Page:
45. Mr. Bouzid also criticized the over-reliance on official sources from the perspective of government officials and, to a lesser extent, human rights organizations or international bodies. In addition, the United States media were terrified of being seen as “biased” in favor of the Palestinians. If the media were to report all attacks on Palestinians, the coverage would seem to be harshly anti-Israel or anti-Semitic. The basic narrative was that Israel was acting primarily in a complex effort to ensure its security, and fighting a defensive war. The competing paradigm that Israel was engaged in a colonial war of expansion and domination was rarely given serious consideration. Suicide bombings occurred on average once every few weeks (although in one two-week period in March 2002, suicide bombings had taken place every few days), while the killing of Palestinian civilians took place almost every single day. This had the effect of rendering the killing of Palestinians as non-events in the eyes of the media, especially since journalists were rarely around on the ground to cover the aftermath of the killings, while suicide bombers grabbed the headlines almost every time.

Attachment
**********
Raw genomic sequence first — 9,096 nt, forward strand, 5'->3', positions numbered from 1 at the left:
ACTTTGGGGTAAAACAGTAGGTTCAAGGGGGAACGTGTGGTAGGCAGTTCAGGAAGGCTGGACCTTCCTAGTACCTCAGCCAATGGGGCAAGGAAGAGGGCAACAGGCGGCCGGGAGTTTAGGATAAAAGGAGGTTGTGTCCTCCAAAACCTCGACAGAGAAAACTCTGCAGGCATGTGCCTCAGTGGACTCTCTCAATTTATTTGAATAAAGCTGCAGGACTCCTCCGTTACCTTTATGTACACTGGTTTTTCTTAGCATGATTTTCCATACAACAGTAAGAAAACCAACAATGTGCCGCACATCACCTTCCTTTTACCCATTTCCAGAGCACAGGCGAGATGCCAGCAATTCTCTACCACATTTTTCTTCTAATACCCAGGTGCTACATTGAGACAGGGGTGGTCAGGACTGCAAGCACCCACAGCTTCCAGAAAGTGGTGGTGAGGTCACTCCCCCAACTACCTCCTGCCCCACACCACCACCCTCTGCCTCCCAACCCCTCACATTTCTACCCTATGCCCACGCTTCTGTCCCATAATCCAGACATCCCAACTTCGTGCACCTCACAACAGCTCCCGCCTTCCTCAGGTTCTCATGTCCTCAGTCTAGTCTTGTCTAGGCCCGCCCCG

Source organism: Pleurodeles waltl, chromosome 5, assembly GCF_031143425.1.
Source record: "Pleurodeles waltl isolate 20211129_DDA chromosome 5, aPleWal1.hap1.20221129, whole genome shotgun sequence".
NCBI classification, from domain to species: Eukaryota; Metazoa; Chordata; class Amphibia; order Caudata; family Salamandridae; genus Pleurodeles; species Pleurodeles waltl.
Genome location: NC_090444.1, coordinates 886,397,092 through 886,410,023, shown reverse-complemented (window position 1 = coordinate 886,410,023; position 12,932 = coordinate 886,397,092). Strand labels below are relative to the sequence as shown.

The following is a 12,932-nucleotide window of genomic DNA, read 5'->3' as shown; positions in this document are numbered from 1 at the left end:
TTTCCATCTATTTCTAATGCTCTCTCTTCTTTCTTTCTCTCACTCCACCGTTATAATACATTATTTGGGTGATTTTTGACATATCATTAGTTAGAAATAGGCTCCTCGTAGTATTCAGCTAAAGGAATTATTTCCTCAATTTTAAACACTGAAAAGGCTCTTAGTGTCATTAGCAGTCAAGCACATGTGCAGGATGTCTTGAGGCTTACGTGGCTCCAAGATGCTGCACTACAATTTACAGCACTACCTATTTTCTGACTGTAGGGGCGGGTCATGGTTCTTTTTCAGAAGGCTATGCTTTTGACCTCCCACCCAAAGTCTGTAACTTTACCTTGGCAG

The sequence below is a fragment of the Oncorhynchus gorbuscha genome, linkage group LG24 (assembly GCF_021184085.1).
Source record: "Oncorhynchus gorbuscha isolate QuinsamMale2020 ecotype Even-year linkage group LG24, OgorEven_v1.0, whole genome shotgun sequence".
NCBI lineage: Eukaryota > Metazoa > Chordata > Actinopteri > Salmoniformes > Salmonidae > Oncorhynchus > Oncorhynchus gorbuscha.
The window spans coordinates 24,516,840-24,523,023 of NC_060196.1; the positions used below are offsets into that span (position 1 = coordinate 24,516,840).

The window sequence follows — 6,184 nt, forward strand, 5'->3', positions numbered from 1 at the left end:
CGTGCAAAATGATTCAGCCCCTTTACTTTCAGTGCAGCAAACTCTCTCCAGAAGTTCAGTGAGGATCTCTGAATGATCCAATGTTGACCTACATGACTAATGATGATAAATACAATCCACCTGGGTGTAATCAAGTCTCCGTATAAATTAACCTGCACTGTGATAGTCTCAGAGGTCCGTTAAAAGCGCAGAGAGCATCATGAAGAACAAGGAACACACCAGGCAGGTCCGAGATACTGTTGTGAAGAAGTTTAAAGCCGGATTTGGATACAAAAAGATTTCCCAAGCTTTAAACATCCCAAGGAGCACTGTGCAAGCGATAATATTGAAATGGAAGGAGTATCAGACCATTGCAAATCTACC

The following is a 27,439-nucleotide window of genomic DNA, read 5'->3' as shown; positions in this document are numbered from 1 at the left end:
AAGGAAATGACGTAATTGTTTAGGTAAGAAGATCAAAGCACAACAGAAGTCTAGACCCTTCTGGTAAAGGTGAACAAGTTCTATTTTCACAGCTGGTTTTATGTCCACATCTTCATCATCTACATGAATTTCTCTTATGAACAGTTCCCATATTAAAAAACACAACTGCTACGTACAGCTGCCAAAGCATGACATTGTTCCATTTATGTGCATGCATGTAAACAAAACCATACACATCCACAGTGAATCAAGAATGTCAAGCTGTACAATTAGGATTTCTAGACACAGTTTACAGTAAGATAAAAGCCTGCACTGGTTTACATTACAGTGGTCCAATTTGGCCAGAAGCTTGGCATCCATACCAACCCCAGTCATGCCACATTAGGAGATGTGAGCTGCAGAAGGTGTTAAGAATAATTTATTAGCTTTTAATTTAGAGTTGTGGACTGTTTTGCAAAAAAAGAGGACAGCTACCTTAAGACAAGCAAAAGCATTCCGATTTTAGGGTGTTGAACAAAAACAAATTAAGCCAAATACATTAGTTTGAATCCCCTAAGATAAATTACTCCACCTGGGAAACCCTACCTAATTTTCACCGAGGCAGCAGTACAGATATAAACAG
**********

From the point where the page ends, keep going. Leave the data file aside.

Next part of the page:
Plenary III

The international community, civil society and the
political process to end the occupation

46. Naim Ashhab , member, Joint Action Group for Israeli-Palestinian Peace, said that joint Palestinian-Israeli activities, although still limited, had been creating bridges of mutual trust. There were also the constant flows of international volunteers, despite all the restrictions and obstructions and the procedures of removal, aggression and arrests by the Israeli authorities. These initiatives had been accompanied, especially during the past three years, by the issuance of joint declarations and appeals from the Israeli and Palestinian NGOs. On 30 June 2003, a joint Israeli-Palestinian conference had been held in Ramallah, with 300 participants from both sides, resulting in the establishment of the first joint Israeli-Palestinian movement working for a just peace.

47. He said that Palestinian civil society believed that the aim of the Road Map was not a real settlement of the conflict and the establishment of an independent Palestinian State in 2005, but the realization of the American aspiration of reaching a relative calm in order to serve other goals in the region unrelated to the settlement of this dispute. The official Israeli side maintained, through its actions and declarations by its officials that the conflict could only be settled by force. Violence generated violence and extremism on one side promoted extremism on the other. The losers were the common people: 60% of the Palestinian people were reported to be dependent upon assistance, and 22% of the Israeli population was unable to find sufficient food, as indicated in a recent report issued by the Israeli Ministry of Health. Unless the United Nations assumed its responsibilities and rectified this explosive situation, the Palestinian-Israeli conflict would go on to an escalation of unpredictable dimensions.